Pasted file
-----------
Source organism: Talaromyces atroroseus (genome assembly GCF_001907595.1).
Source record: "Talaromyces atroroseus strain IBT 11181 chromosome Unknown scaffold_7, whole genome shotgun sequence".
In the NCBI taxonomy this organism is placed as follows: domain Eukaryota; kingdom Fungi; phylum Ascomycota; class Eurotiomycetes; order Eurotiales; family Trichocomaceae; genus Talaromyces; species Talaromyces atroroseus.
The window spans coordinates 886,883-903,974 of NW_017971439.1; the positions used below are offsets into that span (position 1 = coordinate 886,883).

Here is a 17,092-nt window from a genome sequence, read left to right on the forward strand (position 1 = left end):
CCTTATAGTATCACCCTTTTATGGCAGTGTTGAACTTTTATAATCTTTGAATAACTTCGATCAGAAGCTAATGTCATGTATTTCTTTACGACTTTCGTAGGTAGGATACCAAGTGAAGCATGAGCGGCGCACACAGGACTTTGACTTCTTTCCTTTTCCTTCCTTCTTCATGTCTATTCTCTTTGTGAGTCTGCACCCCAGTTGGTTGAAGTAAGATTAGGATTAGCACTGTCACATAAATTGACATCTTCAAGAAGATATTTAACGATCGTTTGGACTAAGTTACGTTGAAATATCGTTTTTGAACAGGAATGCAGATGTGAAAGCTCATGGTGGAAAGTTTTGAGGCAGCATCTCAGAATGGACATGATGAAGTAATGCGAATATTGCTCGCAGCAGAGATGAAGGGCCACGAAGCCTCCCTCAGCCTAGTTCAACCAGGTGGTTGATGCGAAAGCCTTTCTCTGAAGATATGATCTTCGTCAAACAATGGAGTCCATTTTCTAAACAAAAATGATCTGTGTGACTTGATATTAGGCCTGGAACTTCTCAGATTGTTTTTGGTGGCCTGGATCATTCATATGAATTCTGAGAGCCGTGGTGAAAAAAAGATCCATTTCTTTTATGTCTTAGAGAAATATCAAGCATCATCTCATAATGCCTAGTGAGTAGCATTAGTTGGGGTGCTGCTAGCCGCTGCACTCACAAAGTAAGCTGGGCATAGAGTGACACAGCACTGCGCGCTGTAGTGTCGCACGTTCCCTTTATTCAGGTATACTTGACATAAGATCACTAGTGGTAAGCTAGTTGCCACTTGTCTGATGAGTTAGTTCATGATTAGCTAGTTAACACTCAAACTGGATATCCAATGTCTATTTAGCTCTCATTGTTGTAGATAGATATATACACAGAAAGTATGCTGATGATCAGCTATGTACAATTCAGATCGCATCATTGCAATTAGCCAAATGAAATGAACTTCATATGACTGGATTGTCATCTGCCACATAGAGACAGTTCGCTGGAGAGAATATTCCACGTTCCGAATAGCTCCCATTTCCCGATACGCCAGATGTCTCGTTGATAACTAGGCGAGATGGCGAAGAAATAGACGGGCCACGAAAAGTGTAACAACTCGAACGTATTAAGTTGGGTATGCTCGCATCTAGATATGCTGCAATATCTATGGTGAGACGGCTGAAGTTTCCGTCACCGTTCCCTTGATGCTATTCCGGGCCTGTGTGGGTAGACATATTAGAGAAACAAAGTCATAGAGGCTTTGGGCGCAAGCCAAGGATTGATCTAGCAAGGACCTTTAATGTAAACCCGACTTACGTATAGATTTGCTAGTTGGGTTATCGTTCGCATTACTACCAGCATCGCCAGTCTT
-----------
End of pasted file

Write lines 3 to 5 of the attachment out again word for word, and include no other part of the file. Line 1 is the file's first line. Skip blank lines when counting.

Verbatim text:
In the NCBI taxonomy this organism is placed as follows: domain Eukaryota; kingdom Fungi; phylum Ascomycota; class Eurotiomycetes; order Eurotiales; family Trichocomaceae; genus Talaromyces; species Talaromyces atroroseus.
The window spans coordinates 886,883-903,974 of NW_017971439.1; the positions used below are offsets into that span (position 1 = coordinate 886,883).

Here is a 17,092-nt window from a genome sequence, read left to right on the forward strand (position 1 = left end):